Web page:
Sex, Science and You
WHY YOU SHOULD CARE
The science of sex — from what our bodies say about our behavior in the bedroom to the technology that’s invading our sexy time.
By OZY Editors
Sex and science go hand in hand. Or hand in … never mind. In these articles, OZY plumbs the science of sex — from what our bodies say about our behavior in the bedroom to the technology that’s invading our sexy time.
In The Future of Sex Tech Looks Awesome/Terrifying, OZY European correspondent Laura Secorun Palet asks: Would you 3-D scan your genitals? Or have sex with a robot? How about tracking your intercourse with an intimate wearable? You might want to start thinking about these things because high-tech is set to transform our sex lives, from virtual-reality porn to Bluetooth-controlled toys. Or maybe you don’t want to think about it. But like it or hate it, sex tech is coming and there’s a choice to be made. Read more here.
In Women’s Hips Could Influence Whether They Hit It + Quit It, OZY science writer Melissa Pandika looks into research that shows what Shakira’s been telling us all along: Hips don’t lie. Wide-hipped women are more likely to hit it and quit it, and to have more sexual partners in general. Less-hippy women, on the other hand, tend to take a more prudent approach to sex. While earlier research correlated a larger hip-to-waist ratio to a woman’s attractiveness, hip width may actually factor more into her decision to sleep with more partners. Read more here.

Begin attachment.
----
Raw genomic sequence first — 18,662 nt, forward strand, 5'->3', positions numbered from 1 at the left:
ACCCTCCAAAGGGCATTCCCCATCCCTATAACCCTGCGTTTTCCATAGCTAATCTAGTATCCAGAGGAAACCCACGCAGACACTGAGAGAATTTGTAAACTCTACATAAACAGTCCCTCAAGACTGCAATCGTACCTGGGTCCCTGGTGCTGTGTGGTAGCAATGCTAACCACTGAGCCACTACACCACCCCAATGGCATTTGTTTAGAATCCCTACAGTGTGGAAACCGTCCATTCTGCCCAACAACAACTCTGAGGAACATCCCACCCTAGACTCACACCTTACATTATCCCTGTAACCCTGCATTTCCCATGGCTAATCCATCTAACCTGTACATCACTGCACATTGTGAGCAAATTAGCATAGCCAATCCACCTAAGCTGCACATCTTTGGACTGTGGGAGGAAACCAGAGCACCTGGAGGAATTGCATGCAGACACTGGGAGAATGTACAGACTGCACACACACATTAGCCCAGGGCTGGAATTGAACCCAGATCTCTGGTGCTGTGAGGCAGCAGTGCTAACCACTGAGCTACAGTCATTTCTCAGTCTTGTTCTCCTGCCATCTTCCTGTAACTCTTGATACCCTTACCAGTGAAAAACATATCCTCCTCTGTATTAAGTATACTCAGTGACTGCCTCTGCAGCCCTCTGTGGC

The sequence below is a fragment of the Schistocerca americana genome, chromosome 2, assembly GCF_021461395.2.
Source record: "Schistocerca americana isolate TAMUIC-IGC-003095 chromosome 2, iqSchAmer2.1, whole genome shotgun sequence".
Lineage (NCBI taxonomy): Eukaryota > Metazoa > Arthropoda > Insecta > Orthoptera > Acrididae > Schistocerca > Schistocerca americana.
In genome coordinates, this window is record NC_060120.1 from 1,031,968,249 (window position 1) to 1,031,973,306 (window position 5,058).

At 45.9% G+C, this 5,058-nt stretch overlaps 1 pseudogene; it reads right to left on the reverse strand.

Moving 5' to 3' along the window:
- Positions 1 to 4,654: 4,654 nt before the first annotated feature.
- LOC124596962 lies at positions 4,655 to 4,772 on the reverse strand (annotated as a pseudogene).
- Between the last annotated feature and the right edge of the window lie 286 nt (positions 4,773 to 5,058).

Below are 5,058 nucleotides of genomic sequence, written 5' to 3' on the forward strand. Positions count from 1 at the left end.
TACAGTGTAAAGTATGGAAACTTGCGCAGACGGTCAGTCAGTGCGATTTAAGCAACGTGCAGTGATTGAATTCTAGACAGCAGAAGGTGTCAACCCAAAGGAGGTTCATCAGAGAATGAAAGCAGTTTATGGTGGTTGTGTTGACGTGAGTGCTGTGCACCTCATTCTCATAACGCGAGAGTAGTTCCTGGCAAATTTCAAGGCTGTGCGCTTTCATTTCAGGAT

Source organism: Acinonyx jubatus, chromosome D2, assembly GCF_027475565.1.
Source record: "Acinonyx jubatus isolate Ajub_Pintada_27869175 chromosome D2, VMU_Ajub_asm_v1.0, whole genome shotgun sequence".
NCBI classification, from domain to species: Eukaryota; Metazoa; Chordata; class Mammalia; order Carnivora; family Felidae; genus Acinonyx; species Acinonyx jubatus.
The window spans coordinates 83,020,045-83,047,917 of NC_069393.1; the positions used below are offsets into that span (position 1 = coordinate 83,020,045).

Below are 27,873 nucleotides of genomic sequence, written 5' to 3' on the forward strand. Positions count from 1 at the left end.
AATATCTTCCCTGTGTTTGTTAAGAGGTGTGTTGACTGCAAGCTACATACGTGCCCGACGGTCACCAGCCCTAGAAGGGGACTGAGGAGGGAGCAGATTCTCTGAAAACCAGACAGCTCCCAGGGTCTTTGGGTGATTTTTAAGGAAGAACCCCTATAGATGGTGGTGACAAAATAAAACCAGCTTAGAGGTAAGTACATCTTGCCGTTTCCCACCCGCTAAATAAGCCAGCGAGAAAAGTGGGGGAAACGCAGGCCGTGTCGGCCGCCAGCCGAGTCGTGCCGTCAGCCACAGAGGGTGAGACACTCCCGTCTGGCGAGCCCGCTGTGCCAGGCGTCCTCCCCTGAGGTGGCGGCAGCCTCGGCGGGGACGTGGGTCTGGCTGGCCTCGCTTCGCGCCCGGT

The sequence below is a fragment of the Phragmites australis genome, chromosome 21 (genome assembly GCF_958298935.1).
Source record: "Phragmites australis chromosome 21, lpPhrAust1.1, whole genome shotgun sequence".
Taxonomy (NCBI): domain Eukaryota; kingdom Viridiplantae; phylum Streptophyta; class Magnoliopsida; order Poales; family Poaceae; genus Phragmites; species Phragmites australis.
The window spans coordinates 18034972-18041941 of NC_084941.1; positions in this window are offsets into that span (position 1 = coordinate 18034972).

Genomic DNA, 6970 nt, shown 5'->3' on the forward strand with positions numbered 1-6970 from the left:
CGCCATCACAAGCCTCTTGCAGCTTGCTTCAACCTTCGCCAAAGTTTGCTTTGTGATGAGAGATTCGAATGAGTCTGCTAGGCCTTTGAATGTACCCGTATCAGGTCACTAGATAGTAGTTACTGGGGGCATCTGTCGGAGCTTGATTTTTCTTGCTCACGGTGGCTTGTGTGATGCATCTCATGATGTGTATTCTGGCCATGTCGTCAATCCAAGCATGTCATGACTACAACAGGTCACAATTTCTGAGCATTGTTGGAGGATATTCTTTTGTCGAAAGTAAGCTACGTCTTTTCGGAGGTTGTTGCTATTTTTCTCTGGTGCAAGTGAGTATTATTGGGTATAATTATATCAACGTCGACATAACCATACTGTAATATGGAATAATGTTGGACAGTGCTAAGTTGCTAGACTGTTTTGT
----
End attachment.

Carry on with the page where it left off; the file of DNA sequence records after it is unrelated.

Pandika strikes again with another interesting sex study: Manly-Looking Men May Have Poorer Semen Quality. Few studies have investigated whether men’s facial attractiveness could also indicate their fertility — but one suggests that men with wider faces have lower sperm quality.In other words, “Men with more masculine (i.e., wider) faces tend to have poorer-quality semen than more feminine-faced men,” the study authors wrote. Don’t feel too bad for them: Some researchers theorize that manly-looking men tend to have more sex, so even if their sperm isn’t top-notch, they still stand a good chance of impregnating their mates and passing on their genes. Read more here.
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